We circled the house, peeked in the windows, and explored the rain-swollen brook behind the yard, and did our best not to fall in love with the house. Really, we couldn't begin to afford it. The house had been purchased as a flip by a real estate agent looking to take advantage of a booming real estate market. She bought the house on the cheap, updated the kitchen, and put it back on the market for far more than it was worth. And there it sat. And sat, for over a year. Neighbors shook their heads at its overinflated price and despaired over its lonely condition. The owner received offers, some approaching her asking price, but all were refused. Time passed, and the booming real estate market started to slip. And slide. And tumble. Offers continued to come in at realistic price points, but she would not be moved. She was losing money with each new month, and when I sensed her panic rising to a desperate crescendo, I let it slip, ever so casually, that I loved her house. She told me where to find the key, and what I was welcome to check the house out whenever I liked. I thought I was the sly one, but in retrospect, the key was a brilliant move on her part.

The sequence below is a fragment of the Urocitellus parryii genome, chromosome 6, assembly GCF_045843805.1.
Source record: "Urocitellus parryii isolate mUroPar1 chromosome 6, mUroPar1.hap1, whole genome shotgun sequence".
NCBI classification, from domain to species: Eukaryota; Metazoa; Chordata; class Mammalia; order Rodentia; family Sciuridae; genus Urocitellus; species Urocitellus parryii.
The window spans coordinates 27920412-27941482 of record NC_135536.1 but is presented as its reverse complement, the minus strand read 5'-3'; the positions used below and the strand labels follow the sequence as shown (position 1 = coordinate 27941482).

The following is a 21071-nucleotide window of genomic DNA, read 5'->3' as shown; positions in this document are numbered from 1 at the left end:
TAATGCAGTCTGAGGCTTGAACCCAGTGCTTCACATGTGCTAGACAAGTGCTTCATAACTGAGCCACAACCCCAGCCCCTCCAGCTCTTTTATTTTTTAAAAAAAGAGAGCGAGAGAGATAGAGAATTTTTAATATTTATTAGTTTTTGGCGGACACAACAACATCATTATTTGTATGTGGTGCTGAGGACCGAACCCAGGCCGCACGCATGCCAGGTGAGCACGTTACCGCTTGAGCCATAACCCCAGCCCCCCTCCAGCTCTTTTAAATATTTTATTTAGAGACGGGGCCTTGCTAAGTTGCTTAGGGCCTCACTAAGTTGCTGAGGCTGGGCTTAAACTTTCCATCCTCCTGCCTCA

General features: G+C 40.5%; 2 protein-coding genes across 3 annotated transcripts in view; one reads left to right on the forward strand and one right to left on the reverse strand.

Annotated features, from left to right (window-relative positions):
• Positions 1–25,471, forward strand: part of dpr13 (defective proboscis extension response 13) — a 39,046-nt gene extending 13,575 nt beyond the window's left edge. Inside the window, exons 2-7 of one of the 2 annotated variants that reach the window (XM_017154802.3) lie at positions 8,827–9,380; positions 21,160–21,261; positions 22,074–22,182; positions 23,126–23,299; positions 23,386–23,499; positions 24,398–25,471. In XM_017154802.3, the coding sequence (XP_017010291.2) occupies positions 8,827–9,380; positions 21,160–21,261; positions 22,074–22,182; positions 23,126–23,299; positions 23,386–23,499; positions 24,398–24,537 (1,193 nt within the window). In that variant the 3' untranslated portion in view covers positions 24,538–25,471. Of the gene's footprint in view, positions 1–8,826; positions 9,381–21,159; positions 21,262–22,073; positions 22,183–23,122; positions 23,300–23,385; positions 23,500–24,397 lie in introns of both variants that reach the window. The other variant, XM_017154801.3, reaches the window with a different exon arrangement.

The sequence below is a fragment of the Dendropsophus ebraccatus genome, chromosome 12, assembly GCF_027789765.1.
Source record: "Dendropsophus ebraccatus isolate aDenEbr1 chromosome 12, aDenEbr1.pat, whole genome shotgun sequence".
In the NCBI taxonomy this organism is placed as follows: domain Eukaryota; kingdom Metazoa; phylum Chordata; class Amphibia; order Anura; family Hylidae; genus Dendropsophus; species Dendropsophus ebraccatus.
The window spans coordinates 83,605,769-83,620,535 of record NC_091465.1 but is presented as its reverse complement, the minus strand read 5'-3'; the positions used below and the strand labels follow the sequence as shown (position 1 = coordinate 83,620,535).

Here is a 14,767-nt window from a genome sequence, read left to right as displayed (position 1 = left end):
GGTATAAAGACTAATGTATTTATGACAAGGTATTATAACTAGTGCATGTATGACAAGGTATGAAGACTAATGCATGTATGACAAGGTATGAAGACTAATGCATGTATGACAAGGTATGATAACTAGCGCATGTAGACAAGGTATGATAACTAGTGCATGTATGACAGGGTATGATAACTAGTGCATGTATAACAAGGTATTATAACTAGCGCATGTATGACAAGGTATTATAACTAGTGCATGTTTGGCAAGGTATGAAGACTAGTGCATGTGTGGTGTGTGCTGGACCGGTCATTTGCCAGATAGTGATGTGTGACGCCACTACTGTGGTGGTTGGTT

I had been visiting the outside of the house for almost a month, and now, armed with the key, I spent inordinate amounts of time in its empty rooms, poking around the basement, conducting amateur home inspections. I threw tennis balls to our dog in the backyard, poked around in the overgrown gardens, and mentally arranged my furniture in its empty rooms. Under direct questioning, I played it cool, and I certainly did not tell anyone that I had been visiting the house almost daily, like some sort of real estate stalker.

Finally, two weeks before she was due to give birth to her third child, she uttered the fateful words,

"Make me an offer. I won't be insulted."

So I did, and she wasn't.

The house was ours just one year, five months, and six days after we first peeked in the windows, imagining our furniture, our kids, our lives within its walls.